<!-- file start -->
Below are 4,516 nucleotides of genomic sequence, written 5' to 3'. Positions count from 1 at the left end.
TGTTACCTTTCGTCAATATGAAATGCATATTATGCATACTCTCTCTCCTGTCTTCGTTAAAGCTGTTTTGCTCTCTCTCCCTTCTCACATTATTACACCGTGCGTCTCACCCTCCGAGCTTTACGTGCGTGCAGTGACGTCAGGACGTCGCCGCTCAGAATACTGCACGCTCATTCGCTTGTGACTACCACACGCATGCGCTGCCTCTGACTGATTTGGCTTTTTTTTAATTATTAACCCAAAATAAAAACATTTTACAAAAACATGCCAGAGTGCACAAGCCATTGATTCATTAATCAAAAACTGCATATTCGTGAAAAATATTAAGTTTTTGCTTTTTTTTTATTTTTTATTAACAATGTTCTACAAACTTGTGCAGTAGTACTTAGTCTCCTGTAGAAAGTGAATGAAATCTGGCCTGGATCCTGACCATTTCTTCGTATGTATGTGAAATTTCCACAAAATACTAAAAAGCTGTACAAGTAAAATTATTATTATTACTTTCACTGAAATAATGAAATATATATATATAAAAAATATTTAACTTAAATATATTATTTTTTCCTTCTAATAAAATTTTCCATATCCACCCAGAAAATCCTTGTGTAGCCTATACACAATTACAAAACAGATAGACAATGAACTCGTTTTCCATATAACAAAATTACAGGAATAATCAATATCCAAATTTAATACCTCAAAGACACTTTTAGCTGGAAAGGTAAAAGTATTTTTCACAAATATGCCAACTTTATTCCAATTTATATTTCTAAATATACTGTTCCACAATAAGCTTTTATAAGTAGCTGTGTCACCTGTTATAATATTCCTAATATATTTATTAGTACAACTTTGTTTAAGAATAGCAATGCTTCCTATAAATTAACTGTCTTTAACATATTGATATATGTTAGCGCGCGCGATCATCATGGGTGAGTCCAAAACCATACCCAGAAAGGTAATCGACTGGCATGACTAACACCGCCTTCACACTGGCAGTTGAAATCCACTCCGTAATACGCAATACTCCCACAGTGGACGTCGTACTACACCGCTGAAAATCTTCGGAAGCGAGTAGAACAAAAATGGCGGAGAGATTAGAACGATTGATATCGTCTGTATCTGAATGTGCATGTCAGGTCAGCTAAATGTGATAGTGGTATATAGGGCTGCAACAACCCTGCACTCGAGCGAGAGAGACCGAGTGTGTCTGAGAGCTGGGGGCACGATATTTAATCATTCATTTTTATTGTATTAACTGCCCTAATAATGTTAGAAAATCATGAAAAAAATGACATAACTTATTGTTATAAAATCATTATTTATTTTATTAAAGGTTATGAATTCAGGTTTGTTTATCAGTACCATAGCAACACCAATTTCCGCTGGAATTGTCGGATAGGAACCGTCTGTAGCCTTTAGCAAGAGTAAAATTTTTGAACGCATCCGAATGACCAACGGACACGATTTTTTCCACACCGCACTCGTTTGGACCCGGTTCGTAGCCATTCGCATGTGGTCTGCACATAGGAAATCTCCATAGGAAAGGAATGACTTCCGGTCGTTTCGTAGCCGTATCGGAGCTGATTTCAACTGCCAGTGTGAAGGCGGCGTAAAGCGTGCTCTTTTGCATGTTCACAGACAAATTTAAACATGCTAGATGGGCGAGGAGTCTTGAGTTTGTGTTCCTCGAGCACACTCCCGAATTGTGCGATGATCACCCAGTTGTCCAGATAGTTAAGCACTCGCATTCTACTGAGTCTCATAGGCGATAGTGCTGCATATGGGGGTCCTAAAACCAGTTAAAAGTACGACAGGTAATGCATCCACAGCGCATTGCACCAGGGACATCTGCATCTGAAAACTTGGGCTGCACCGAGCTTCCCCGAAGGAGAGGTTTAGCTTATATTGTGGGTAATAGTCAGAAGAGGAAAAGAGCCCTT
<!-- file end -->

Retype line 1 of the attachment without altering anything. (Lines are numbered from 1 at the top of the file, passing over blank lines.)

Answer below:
Below are 4,516 nucleotides of genomic sequence, written 5' to 3'. Positions count from 1 at the left end.